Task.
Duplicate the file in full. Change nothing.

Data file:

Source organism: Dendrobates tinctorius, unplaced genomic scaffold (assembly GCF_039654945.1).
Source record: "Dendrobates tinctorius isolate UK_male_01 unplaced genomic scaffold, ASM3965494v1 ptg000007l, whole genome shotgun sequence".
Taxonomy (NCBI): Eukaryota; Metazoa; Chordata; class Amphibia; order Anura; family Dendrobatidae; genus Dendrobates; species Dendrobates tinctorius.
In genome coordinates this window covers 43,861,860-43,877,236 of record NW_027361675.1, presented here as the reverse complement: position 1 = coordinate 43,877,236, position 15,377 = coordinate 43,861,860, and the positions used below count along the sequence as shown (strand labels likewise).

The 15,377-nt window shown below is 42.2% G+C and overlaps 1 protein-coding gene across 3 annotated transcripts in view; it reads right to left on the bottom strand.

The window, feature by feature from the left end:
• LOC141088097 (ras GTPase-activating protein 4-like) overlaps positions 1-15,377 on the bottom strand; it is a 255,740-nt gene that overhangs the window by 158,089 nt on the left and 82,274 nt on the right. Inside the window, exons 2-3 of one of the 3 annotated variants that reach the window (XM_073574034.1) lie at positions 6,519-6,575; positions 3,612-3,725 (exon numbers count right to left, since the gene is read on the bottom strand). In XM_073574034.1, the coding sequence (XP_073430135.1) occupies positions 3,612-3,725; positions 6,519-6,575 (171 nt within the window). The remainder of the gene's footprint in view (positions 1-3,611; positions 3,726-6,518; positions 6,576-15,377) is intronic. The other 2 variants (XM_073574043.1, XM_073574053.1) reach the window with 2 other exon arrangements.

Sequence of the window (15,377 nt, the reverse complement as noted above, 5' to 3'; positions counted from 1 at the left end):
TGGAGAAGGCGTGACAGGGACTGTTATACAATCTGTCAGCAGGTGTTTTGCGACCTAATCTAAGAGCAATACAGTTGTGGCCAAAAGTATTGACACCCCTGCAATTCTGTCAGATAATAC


Source organism: Dendrobates tinctorius, unplaced genomic scaffold (assembly GCF_039654945.1).
Source record: "Dendrobates tinctorius isolate UK_male_01 unplaced genomic scaffold, ASM3965494v1 ptg000007l, whole genome shotgun sequence".
Taxonomy (NCBI): Eukaryota; Metazoa; Chordata; class Amphibia; order Anura; family Dendrobatidae; genus Dendrobates; species Dendrobates tinctorius.
In genome coordinates this window covers 43,861,860-43,877,236 of record NW_027361675.1, presented here as the reverse complement: position 1 = coordinate 43,877,236, position 15,377 = coordinate 43,861,860, and the positions used below count along the sequence as shown (strand labels likewise).

The 15,377-nt window shown below is 42.2% G+C and overlaps 1 protein-coding gene across 3 annotated transcripts in view; it reads right to left on the bottom strand.

The window, feature by feature from the left end:
• LOC141088097 (ras GTPase-activating protein 4-like) overlaps positions 1-15,377 on the bottom strand; it is a 255,740-nt gene that overhangs the window by 158,089 nt on the left and 82,274 nt on the right. Inside the window, exons 2-3 of one of the 3 annotated variants that reach the window (XM_073574034.1) lie at positions 6,519-6,575; positions 3,612-3,725 (exon numbers count right to left, since the gene is read on the bottom strand). In XM_073574034.1, the coding sequence (XP_073430135.1) occupies positions 3,612-3,725; positions 6,519-6,575 (171 nt within the window). The remainder of the gene's footprint in view (positions 1-3,611; positions 3,726-6,518; positions 6,576-15,377) is intronic. The other 2 variants (XM_073574043.1, XM_073574053.1) reach the window with 2 other exon arrangements.

Sequence of the window (15,377 nt, the reverse complement as noted above, 5' to 3'; positions counted from 1 at the left end):
TGGAGAAGGCGTGACAGGGACTGTTATACAATCTGTCAGCAGGTGTTTTGCGACCTAATCTAAGAGCAATACAGTTGTGGCCAAAAGTATTGACACCCCTGCAATTCTGTCAGATAATAC